Years ago if someone had told me I would see braggadocios DJs such as Tony Matterhorn in the misogynistic world of dancehall dawning a wig ...
please see Sexual Offences Bill Debate - Senator Hyacinth Benneth's Summary Remarks 26.06.09 for the remarks. British gay human right...
Blakka Ellis Hear wha mi a say today. Call me a nerd, or whatever, but I have a fascination with literary analysis and lyrical int...
THIS is what anti-gay groups want the lgbt community to 'tolerate' - My post this morning on the Human Rights Campaign report, *The Export of Hate *has generated a lot of positive feedback. And a good part of it came from th...3 minutes ago
Sometimes you’re the windshield, and sometimes you’re the bug . . . - I’ve had to do quite a lot of construction type work around our house in the last few years, repairing all of the damage done when we had to have our fo...1 day ago
Reporting for Duty at Fort Rocky: Military Precision on International Coastal Cleanup Day - I suppose I had garbage on my mind this morning. But as the bus made its way down Mountain View Avenue some time before seven, I noticed how tidy and clean...1 day ago
Shut Up Fool Awards-Scotland's Staying Put Edition - [image: No supporters celebrate their win in the Scottish referendum at the Royal Highland Center on Sept. 19 in Edinburgh, Scotland. Reports state that e...2 days ago
NYC Intersex Awareness Day (IAD) 2014 Events Announced! - Y’ALL. I am proud to announce two fantastic events this year for NYC’s Annual Intersex Awareness Day (NYC IAD) events! I’ll be raising awareness with int...3 days ago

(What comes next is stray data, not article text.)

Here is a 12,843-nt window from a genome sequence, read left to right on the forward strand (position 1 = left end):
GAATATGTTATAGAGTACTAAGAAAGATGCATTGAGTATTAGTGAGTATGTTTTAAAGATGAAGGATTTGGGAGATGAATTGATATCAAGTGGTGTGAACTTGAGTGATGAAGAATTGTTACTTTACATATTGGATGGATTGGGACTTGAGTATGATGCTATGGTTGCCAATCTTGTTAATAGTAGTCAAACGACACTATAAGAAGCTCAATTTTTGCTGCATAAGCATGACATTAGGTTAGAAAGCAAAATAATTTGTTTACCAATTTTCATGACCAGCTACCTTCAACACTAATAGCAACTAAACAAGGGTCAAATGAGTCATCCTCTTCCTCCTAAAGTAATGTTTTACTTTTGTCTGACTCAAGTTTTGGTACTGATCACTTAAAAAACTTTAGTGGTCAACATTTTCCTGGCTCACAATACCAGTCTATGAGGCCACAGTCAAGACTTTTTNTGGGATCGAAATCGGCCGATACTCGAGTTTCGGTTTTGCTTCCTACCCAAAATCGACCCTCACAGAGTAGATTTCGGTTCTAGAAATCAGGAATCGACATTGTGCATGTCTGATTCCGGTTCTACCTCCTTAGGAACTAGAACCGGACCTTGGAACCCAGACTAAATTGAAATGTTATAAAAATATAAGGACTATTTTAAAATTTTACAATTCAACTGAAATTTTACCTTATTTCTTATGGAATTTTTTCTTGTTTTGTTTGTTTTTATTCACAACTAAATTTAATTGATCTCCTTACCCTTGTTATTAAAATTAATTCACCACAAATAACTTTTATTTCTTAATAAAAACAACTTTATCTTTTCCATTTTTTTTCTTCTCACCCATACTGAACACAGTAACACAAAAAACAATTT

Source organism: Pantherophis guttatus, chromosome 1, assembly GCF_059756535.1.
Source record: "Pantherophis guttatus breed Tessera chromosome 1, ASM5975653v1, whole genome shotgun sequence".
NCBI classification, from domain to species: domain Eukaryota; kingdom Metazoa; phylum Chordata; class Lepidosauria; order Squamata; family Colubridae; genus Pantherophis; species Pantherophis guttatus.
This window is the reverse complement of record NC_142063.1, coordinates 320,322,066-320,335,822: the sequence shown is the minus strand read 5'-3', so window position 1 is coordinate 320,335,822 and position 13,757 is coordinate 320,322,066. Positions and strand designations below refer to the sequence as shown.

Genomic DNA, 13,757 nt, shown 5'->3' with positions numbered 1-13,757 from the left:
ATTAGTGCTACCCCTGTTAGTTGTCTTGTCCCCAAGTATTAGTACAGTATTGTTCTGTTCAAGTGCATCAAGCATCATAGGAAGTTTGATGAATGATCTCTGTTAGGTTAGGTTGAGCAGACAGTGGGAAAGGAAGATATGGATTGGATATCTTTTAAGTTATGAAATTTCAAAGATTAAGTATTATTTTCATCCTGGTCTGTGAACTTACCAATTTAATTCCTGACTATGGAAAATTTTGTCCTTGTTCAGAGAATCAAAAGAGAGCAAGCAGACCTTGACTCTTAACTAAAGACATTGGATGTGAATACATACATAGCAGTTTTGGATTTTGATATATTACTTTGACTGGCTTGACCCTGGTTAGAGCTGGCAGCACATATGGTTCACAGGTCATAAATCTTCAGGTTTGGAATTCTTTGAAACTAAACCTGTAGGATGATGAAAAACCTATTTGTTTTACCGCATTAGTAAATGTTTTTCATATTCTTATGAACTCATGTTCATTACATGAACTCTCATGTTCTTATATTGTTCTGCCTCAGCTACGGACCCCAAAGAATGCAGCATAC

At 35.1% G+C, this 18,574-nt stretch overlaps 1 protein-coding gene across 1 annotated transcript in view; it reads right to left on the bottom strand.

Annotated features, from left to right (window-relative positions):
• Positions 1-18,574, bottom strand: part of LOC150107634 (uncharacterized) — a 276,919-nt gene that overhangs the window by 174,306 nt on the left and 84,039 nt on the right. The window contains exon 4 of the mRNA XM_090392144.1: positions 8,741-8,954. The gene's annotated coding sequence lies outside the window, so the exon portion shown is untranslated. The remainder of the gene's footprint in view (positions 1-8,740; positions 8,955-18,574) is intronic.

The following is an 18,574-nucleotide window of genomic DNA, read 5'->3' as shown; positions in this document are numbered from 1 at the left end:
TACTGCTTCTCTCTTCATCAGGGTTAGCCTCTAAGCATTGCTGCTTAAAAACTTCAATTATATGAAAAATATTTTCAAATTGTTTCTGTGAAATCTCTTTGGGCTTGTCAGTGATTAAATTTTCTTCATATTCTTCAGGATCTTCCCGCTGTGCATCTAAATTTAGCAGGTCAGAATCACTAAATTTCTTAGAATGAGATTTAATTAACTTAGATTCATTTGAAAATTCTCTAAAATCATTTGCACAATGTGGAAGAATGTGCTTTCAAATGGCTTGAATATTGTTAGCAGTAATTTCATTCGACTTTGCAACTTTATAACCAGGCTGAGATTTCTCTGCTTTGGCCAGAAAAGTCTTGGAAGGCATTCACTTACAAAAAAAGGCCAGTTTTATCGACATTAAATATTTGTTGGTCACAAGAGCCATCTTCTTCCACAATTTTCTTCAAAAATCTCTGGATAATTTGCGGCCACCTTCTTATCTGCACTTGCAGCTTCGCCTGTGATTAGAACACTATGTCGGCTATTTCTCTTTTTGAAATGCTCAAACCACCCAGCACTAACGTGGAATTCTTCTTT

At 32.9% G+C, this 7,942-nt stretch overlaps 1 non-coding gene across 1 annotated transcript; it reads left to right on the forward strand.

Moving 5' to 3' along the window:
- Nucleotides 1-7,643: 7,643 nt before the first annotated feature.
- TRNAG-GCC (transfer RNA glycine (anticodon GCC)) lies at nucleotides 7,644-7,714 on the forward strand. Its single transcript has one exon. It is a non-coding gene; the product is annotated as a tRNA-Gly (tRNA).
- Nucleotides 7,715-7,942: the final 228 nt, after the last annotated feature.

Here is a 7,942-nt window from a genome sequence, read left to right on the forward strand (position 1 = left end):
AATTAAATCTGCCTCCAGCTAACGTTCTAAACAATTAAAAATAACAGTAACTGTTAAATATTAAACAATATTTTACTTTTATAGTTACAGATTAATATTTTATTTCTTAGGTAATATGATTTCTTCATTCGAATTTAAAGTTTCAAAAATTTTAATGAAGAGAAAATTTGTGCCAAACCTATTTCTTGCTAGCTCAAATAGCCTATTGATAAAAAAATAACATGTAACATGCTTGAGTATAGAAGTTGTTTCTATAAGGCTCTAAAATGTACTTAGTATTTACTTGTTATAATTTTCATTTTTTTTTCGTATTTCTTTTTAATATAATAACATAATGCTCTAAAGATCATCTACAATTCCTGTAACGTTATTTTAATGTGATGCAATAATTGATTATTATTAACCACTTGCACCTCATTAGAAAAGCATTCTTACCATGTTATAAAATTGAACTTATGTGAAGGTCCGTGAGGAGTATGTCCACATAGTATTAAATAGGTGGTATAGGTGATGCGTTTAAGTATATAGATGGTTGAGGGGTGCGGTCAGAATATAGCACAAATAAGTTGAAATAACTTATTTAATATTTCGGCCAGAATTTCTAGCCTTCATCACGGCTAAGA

UniBAM LGBT Advocacy in the North vs The South: The Struggle for Harmonization - 9th September, 2014 The announcement that Colombia, Uruguay and Chile will introduce a SOGI resolution through the Human Rights Council at the Global level...1 week ago
Trans-Exclusionary Radical Feminists and Intersex Experience - Recently I spent several days in a public internet group for "gender critical" people, after a few intersex friends voiced some positive things about thi...1 week ago
Another Memphis Trans woman gunned down in the streets - Friends spontaneously switched from tears to joy in remembrance of Alejandra Leos. Friday September 7th yet another Memphis transgender woman gunned down ...2 weeks ago
Gay Men Blamed for Fire at Old Court House Occupied by Squatters on East Street - The scattering of displaced or formerly homeless MSM or Transgender persons across Kingston due to the challenges in the Shoemaker Gully, downtown Kingsto...3 weeks ago
Women's Weekend 2.0 Scedule of Events - Sept 12-14, 2014 - Women's Weekend 2.0 is the REINVENTION of the classic Russian River women's festival. Headliners are: Beverly McClellan of NBC's "The Voice" (photo below...3 weeks ago